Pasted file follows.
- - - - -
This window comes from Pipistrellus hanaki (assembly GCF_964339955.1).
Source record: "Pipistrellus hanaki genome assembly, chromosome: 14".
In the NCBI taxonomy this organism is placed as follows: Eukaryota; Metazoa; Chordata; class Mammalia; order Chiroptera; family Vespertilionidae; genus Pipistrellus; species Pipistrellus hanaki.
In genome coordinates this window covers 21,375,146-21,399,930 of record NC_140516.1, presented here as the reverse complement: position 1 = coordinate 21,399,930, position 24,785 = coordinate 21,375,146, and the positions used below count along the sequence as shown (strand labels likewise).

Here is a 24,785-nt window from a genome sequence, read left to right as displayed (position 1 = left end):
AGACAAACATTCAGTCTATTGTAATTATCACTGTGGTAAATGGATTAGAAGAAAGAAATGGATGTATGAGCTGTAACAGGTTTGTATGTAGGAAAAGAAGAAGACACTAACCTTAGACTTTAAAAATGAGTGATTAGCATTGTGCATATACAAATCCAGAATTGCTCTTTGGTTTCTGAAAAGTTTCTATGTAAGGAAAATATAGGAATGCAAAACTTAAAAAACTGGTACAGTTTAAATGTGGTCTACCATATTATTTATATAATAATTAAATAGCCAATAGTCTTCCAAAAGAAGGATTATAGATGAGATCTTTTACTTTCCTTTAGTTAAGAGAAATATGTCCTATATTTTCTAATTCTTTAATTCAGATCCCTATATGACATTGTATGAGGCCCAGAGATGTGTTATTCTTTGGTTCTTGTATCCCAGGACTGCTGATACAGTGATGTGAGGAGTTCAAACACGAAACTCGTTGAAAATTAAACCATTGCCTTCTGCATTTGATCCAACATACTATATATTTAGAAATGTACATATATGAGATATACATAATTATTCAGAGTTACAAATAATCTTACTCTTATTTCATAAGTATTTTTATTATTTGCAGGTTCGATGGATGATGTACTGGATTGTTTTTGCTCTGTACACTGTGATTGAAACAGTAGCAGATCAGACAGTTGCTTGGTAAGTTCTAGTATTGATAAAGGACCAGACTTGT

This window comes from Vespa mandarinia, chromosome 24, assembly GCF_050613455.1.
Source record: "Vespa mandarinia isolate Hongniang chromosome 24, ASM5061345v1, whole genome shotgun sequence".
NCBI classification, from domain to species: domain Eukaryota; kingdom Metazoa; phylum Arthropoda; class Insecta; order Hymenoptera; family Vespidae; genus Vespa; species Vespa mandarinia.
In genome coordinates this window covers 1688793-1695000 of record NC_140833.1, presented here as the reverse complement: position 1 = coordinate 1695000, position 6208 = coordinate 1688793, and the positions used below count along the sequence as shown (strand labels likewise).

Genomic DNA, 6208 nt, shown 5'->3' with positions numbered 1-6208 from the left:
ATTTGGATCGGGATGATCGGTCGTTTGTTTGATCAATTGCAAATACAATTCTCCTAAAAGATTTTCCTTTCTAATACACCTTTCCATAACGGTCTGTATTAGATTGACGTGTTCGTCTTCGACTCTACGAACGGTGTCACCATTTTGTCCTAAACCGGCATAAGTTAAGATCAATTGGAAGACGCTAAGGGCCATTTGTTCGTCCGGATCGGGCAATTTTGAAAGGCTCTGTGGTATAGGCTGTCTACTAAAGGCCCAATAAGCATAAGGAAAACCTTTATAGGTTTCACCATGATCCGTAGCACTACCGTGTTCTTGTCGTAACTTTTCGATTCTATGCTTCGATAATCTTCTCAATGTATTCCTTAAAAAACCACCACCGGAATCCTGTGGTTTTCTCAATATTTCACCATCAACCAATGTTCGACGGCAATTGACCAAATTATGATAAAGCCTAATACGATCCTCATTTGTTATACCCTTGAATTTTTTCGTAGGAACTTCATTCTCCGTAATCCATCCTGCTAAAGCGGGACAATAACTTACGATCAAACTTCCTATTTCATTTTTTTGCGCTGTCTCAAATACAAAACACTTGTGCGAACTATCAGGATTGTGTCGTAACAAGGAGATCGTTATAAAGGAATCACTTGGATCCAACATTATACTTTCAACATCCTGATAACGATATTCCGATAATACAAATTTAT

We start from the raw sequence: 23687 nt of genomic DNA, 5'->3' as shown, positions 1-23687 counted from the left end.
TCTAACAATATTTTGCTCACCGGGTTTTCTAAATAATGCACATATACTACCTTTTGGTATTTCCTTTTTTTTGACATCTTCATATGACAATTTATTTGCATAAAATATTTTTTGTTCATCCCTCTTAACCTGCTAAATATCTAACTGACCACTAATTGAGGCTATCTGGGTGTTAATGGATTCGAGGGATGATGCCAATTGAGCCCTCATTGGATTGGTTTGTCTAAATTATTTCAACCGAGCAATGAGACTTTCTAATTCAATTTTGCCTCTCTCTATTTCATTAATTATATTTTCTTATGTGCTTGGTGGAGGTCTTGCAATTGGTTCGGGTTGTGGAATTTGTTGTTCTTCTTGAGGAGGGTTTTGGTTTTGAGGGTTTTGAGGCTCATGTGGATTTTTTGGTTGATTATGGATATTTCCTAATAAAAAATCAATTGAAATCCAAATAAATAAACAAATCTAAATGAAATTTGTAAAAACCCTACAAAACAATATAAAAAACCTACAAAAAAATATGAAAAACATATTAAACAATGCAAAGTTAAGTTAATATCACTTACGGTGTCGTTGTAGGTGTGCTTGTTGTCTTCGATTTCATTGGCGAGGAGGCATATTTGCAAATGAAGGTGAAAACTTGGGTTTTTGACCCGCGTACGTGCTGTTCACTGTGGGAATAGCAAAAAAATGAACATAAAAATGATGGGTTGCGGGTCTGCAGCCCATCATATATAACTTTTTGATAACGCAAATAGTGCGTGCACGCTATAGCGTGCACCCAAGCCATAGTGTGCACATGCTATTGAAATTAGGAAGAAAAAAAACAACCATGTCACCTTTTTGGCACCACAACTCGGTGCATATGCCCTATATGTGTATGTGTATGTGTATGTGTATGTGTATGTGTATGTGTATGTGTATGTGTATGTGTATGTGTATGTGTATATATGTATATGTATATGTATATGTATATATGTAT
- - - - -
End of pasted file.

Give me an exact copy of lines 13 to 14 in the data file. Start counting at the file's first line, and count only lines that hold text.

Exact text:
We start from the raw sequence: 23687 nt of genomic DNA, 5'->3' as shown, positions 1-23687 counted from the left end.
TCTAACAATATTTTGCTCACCGGGTTTTCTAAATAATGCACATATACTACCTTTTGGTATTTCCTTTTTTTTGACATCTTCATATGACAATTTATTTGCATAAAATATTTTTTGTTCATCCCTCTTAACCTGCTAAATATCTAACTGACCACTAATTGAGGCTATCTGGGTGTTAATGGATTCGAGGGATGATGCCAATTGAGCCCTCATTGGATTGGTTTGTCTAAATTATTTCAACCGAGCAATGAGACTTTCTAATTCAATTTTGCCTCTCTCTATTTCATTAATTATATTTTCTTATGTGCTTGGTGGAGGTCTTGCAATTGGTTCGGGTTGTGGAATTTGTTGTTCTTCTTGAGGAGGGTTTTGGTTTTGAGGGTTTTGAGGCTCATGTGGATTTTTTGGTTGATTATGGATATTTCCTAATAAAAAATCAATTGAAATCCAAATAAATAAACAAATCTAAATGAAATTTGTAAAAACCCTACAAAACAATATAAAAAACCTACAAAAAAATATGAAAAACATATTAAACAATGCAAAGTTAAGTTAATATCACTTACGGTGTCGTTGTAGGTGTGCTTGTTGTCTTCGATTTCATTGGCGAGGAGGCATATTTGCAAATGAAGGTGAAAACTTGGGTTTTTGACCCGCGTACGTGCTGTTCACTGTGGGAATAGCAAAAAAATGAACATAAAAATGATGGGTTGCGGGTCTGCAGCCCATCATATATAACTTTTTGATAACGCAAATAGTGCGTGCACGCTATAGCGTGCACCCAAGCCATAGTGTGCACATGCTATTGAAATTAGGAAGAAAAAAAACAACCATGTCACCTTTTTGGCACCACAACTCGGTGCATATGCCCTATATGTGTATGTGTATGTGTATGTGTATGTGTATGTGTATGTGTATGTGTATGTGTATGTGTATGTGTATGTGTATATATGTATATGTATATGTATATGTATATATGTAT